- Boone Pickens plan. We’ve written about it before, it involves making much more use of domestic natural gas, especially in transport. For sure, there are opportunities there, and an additional advantage is that cars driven on natural (compressed) gas relief city air especially of dangerous particles (a Dutch study found that living close to a major highway is as dangerous as smoking, cutting life expectancy with a whopping 7 years, mainly due to small particles emitted by diesel engines). However, this will not happen anytime soon either (at least not on the scale to rev up gas demand in earnest. There is a whole lot of infrastructure needed before more consumers will switch to compressed gas as a fluel (apart from having to do non-trivial engineering on their cars)
- Export. With gas prices twice (or more) those of US prices in most other parts of the world (Asia, Europe, Middle East), this seems to be an attractive possibility. However, to do that, a host of very expensive infrastructure has to be build (multi-billion dollar LNG facilities, export terminals, etc.) which need years to complete. This won’t arrive any time soon.
Supply factors to consider:
- Most of the new gas coming on-line is so called unconventional gas, like the big new shale gas fields (Haynesville, Fayetteville, Barnett, Marcellus). Unconventional in the sense that conventional vertical drilling alone doesn’t release the gas, new production methods have to be used (water fracturing, horizontal drilling) which make it more expensive.
- More expensive it may be, but those new drilling methods seem to have provided something of a breakthrough. According to the EIA, natural gas production is up by 8.8% in the first half of 2008 while the growth in the number of wells is tapering off, suggesting increasing well productivity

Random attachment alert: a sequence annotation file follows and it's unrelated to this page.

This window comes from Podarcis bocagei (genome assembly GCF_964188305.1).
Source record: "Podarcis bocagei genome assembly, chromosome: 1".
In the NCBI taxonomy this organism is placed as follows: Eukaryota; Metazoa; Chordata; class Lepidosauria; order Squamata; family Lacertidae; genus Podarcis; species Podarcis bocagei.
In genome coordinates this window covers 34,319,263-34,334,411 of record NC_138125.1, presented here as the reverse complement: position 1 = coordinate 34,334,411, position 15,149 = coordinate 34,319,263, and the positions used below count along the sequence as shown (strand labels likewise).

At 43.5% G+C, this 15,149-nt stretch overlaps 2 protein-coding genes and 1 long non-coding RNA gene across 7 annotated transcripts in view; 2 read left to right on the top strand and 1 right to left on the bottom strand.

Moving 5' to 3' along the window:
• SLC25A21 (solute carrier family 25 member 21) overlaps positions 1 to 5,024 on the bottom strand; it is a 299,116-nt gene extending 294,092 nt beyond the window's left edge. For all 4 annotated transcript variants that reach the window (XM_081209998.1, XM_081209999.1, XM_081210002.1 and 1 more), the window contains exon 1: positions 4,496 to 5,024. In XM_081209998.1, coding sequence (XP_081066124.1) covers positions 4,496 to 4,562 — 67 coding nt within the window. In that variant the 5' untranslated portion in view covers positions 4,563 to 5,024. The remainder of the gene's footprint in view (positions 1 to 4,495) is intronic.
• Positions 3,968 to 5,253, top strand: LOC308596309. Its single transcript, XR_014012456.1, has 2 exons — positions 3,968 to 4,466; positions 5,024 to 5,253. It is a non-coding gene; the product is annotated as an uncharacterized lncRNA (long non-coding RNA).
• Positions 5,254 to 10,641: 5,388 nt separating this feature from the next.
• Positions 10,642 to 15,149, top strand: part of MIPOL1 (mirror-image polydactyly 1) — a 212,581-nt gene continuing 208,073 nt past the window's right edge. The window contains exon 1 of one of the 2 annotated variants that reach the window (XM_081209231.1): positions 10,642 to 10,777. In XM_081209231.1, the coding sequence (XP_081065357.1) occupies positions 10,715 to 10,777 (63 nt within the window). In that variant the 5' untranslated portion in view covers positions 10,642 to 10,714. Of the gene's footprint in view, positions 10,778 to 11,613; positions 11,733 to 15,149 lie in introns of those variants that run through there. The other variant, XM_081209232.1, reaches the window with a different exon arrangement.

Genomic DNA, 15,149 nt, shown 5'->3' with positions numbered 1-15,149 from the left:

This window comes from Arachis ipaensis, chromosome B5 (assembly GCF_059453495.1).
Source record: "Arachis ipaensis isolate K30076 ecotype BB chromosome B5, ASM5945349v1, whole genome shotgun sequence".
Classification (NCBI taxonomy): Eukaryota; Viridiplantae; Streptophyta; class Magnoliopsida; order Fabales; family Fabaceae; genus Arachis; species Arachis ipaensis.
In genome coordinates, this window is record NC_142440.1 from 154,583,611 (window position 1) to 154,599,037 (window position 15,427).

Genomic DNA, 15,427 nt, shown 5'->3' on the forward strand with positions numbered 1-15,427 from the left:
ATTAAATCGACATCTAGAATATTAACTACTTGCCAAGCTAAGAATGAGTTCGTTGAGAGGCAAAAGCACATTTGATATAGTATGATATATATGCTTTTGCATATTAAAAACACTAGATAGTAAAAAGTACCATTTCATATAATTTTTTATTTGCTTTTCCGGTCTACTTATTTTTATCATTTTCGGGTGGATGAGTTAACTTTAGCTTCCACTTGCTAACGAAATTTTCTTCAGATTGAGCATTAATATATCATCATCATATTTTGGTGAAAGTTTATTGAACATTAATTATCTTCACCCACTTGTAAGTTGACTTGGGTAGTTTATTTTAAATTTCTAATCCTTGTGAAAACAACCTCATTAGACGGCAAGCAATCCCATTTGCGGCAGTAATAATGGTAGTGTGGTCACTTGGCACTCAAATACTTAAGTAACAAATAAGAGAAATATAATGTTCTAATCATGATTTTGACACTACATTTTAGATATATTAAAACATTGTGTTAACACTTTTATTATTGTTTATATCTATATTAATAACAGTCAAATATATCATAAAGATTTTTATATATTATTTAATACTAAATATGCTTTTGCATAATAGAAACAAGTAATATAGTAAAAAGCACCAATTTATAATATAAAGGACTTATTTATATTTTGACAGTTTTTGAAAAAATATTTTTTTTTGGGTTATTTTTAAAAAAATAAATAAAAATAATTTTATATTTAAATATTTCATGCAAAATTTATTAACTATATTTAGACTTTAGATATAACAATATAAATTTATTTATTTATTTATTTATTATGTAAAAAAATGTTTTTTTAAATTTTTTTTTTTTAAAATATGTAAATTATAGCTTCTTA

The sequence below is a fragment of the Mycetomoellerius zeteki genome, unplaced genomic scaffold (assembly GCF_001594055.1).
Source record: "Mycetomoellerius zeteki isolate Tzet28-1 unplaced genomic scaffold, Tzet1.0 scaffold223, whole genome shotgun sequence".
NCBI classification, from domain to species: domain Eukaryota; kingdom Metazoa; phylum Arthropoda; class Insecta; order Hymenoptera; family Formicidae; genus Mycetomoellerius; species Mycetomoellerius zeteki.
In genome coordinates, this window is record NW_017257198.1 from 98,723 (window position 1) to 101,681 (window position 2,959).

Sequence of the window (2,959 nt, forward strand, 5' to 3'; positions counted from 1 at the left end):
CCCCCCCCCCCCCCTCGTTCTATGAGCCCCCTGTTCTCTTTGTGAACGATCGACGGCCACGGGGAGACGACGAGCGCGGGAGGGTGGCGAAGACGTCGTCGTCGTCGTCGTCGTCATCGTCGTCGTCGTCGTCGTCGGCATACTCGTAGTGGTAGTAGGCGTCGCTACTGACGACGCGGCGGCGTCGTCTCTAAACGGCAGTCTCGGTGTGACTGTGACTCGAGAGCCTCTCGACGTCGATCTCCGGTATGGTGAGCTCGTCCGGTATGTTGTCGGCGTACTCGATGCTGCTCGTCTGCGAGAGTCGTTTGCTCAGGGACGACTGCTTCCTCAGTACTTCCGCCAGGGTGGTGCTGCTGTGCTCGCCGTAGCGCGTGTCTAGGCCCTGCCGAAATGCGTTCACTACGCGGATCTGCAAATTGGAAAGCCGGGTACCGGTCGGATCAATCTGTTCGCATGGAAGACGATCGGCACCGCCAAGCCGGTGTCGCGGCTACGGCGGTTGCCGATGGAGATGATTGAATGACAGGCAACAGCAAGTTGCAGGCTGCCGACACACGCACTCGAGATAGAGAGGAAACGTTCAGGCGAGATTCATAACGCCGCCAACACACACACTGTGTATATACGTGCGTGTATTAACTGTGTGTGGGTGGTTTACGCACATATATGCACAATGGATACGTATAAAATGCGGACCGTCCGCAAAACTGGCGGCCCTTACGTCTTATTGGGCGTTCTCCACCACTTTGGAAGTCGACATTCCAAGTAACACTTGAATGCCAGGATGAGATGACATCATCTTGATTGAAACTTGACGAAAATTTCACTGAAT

- However, gas prices have come down steeply since July. At today’s wellhead prices (which are seisonally the softest in Sept. and Oct. according to the recent business update from Chesapeake), it’s not a good proposition, which is one reason why Chesapeake is reducing it’s drilling program (and even has shut in some wells). Although they are the first to announce this, they expect others to follow.
- So supply is a little bit more elastic than demand, when prices go to the $7-8 per Mcf level, it provides incentives to reduce some supply and reduce some exploration, setting us up for higher prices in the future, but with a considerable lag. Chesapeake expects prices in the $7-9 range to persist for a couple of years, which is not good news.
- Conventional gas production (both onshore and offshore) are declining rapidly though, which sets the US up for higher gas prices, as these conventional sources are considerably cheaper
- The jury is still out on whether unconventional gas, as plentiful as it may seem, can make up for this. Despite all the technological advances, wells in unconventional sources produce much less gas, and deplete much more rapidly compared to those in conventional sources. This means capex spending needs to be much higher, many more wells need to be drilled and replaced at a much faster rate. The economics of unconventional gas is not nearly as good as those of conventional gas.
So, despite it’s undeniable potential, a complex bevvy of forces is hobbling the rapid development of unconventional gas. We still think that has been (more than) priced in Chesapeake’s share price though, especially after another brutal day today..
It might look gloomy now, but gas prices are at their seisonal lows, and when others will follow Chesapeake’s lead in dealing with the situation by curtailing drilling, gas prices could very well recover (especially when the US economy starts to improve).
Chesapeake remains very favourably placed, in our view.